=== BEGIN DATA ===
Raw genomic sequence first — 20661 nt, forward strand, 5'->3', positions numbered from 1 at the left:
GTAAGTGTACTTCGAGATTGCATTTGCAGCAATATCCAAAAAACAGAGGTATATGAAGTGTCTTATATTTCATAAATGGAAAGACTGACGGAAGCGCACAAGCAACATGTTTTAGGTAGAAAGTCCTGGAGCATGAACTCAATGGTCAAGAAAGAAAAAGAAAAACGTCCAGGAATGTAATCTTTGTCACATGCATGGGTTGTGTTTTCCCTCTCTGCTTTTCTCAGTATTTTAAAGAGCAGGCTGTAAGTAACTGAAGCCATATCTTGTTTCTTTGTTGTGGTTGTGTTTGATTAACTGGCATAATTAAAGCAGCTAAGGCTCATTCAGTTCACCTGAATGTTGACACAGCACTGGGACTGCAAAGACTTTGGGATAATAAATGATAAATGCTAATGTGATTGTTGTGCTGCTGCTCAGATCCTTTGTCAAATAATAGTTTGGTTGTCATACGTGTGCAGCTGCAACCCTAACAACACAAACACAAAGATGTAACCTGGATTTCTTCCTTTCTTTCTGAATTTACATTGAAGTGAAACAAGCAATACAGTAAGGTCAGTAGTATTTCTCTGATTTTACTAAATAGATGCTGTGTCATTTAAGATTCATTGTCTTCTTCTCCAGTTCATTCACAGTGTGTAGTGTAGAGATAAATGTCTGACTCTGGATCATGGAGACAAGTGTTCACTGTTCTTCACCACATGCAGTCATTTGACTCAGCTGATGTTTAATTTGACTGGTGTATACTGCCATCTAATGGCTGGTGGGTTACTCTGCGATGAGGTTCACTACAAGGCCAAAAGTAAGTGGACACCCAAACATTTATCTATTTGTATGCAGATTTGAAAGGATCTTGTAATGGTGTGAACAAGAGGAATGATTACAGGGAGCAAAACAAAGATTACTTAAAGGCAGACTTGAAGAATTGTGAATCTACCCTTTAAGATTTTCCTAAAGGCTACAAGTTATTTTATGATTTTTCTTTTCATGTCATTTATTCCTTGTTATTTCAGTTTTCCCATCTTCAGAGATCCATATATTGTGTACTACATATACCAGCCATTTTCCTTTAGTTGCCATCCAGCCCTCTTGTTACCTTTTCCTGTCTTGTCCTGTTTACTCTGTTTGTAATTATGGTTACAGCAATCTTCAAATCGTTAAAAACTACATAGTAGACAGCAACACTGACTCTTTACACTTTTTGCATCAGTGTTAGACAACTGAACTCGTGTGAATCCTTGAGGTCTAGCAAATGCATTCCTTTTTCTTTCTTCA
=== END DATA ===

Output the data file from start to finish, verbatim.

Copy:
Raw genomic sequence first — 20661 nt, forward strand, 5'->3', positions numbered from 1 at the left:
GTAAGTGTACTTCGAGATTGCATTTGCAGCAATATCCAAAAAACAGAGGTATATGAAGTGTCTTATATTTCATAAATGGAAAGACTGACGGAAGCGCACAAGCAACATGTTTTAGGTAGAAAGTCCTGGAGCATGAACTCAATGGTCAAGAAAGAAAAAGAAAAACGTCCAGGAATGTAATCTTTGTCACATGCATGGGTTGTGTTTTCCCTCTCTGCTTTTCTCAGTATTTTAAAGAGCAGGCTGTAAGTAACTGAAGCCATATCTTGTTTCTTTGTTGTGGTTGTGTTTGATTAACTGGCATAATTAAAGCAGCTAAGGCTCATTCAGTTCACCTGAATGTTGACACAGCACTGGGACTGCAAAGACTTTGGGATAATAAATGATAAATGCTAATGTGATTGTTGTGCTGCTGCTCAGATCCTTTGTCAAATAATAGTTTGGTTGTCATACGTGTGCAGCTGCAACCCTAACAACACAAACACAAAGATGTAACCTGGATTTCTTCCTTTCTTTCTGAATTTACATTGAAGTGAAACAAGCAATACAGTAAGGTCAGTAGTATTTCTCTGATTTTACTAAATAGATGCTGTGTCATTTAAGATTCATTGTCTTCTTCTCCAGTTCATTCACAGTGTGTAGTGTAGAGATAAATGTCTGACTCTGGATCATGGAGACAAGTGTTCACTGTTCTTCACCACATGCAGTCATTTGACTCAGCTGATGTTTAATTTGACTGGTGTATACTGCCATCTAATGGCTGGTGGGTTACTCTGCGATGAGGTTCACTACAAGGCCAAAAGTAAGTGGACACCCAAACATTTATCTATTTGTATGCAGATTTGAAAGGATCTTGTAATGGTGTGAACAAGAGGAATGATTACAGGGAGCAAAACAAAGATTACTTAAAGGCAGACTTGAAGAATTGTGAATCTACCCTTTAAGATTTTCCTAAAGGCTACAAGTTATTTTATGATTTTTCTTTTCATGTCATTTATTCCTTGTTATTTCAGTTTTCCCATCTTCAGAGATCCATATATTGTGTACTACATATACCAGCCATTTTCCTTTAGTTGCCATCCAGCCCTCTTGTTACCTTTTCCTGTCTTGTCCTGTTTACTCTGTTTGTAATTATGGTTACAGCAATCTTCAAATCGTTAAAAACTACATAGTAGACAGCAACACTGACTCTTTACACTTTTTGCATCAGTGTTAGACAACTGAACTCGTGTGAATCCTTGAGGTCTAGCAAATGCATTCCTTTTTCTTTCTTCA